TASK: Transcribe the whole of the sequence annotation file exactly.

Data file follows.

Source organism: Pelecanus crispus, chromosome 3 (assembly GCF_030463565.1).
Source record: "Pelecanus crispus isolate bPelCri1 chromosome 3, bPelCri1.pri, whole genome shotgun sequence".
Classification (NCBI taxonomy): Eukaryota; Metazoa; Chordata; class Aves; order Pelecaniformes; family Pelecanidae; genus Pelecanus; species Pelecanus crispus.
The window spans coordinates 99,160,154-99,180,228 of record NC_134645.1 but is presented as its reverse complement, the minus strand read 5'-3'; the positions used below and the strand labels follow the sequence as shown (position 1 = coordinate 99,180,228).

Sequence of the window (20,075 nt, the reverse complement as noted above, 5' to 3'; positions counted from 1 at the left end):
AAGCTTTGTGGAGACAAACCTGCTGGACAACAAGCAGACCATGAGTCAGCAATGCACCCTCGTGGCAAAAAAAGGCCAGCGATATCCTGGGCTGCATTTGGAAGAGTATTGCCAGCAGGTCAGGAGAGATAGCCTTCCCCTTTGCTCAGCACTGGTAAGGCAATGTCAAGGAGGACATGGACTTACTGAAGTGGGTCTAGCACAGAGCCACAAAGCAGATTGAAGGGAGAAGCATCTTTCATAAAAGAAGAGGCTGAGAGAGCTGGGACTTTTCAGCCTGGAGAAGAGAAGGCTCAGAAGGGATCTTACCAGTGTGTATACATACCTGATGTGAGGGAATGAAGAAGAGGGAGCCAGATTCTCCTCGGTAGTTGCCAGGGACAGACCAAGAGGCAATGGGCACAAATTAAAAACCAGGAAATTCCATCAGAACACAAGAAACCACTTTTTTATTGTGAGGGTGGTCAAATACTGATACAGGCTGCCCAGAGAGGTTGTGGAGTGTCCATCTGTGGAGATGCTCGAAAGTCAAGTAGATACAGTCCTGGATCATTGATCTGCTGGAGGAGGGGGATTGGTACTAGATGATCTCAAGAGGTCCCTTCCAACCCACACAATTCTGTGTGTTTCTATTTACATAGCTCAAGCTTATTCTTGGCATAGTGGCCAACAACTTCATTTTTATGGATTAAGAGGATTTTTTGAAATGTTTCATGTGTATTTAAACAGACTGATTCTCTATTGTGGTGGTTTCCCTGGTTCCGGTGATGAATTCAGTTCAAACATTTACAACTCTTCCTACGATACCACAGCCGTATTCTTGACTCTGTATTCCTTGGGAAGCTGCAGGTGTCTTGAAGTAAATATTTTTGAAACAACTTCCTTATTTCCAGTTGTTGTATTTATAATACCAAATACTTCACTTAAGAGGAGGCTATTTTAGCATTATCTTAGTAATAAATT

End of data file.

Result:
Source organism: Pelecanus crispus, chromosome 3 (assembly GCF_030463565.1).
Source record: "Pelecanus crispus isolate bPelCri1 chromosome 3, bPelCri1.pri, whole genome shotgun sequence".
Classification (NCBI taxonomy): Eukaryota; Metazoa; Chordata; class Aves; order Pelecaniformes; family Pelecanidae; genus Pelecanus; species Pelecanus crispus.
The window spans coordinates 99,160,154-99,180,228 of record NC_134645.1 but is presented as its reverse complement, the minus strand read 5'-3'; the positions used below and the strand labels follow the sequence as shown (position 1 = coordinate 99,180,228).

Sequence of the window (20,075 nt, the reverse complement as noted above, 5' to 3'; positions counted from 1 at the left end):
AAGCTTTGTGGAGACAAACCTGCTGGACAACAAGCAGACCATGAGTCAGCAATGCACCCTCGTGGCAAAAAAAGGCCAGCGATATCCTGGGCTGCATTTGGAAGAGTATTGCCAGCAGGTCAGGAGAGATAGCCTTCCCCTTTGCTCAGCACTGGTAAGGCAATGTCAAGGAGGACATGGACTTACTGAAGTGGGTCTAGCACAGAGCCACAAAGCAGATTGAAGGGAGAAGCATCTTTCATAAAAGAAGAGGCTGAGAGAGCTGGGACTTTTCAGCCTGGAGAAGAGAAGGCTCAGAAGGGATCTTACCAGTGTGTATACATACCTGATGTGAGGGAATGAAGAAGAGGGAGCCAGATTCTCCTCGGTAGTTGCCAGGGACAGACCAAGAGGCAATGGGCACAAATTAAAAACCAGGAAATTCCATCAGAACACAAGAAACCACTTTTTTATTGTGAGGGTGGTCAAATACTGATACAGGCTGCCCAGAGAGGTTGTGGAGTGTCCATCTGTGGAGATGCTCGAAAGTCAAGTAGATACAGTCCTGGATCATTGATCTGCTGGAGGAGGGGGATTGGTACTAGATGATCTCAAGAGGTCCCTTCCAACCCACACAATTCTGTGTGTTTCTATTTACATAGCTCAAGCTTATTCTTGGCATAGTGGCCAACAACTTCATTTTTATGGATTAAGAGGATTTTTTGAAATGTTTCATGTGTATTTAAACAGACTGATTCTCTATTGTGGTGGTTTCCCTGGTTCCGGTGATGAATTCAGTTCAAACATTTACAACTCTTCCTACGATACCACAGCCGTATTCTTGACTCTGTATTCCTTGGGAAGCTGCAGGTGTCTTGAAGTAAATATTTTTGAAACAACTTCCTTATTTCCAGTTGTTGTATTTATAATACCAAATACTTCACTTAAGAGGAGGCTATTTTAGCATTATCTTAGTAATAAATT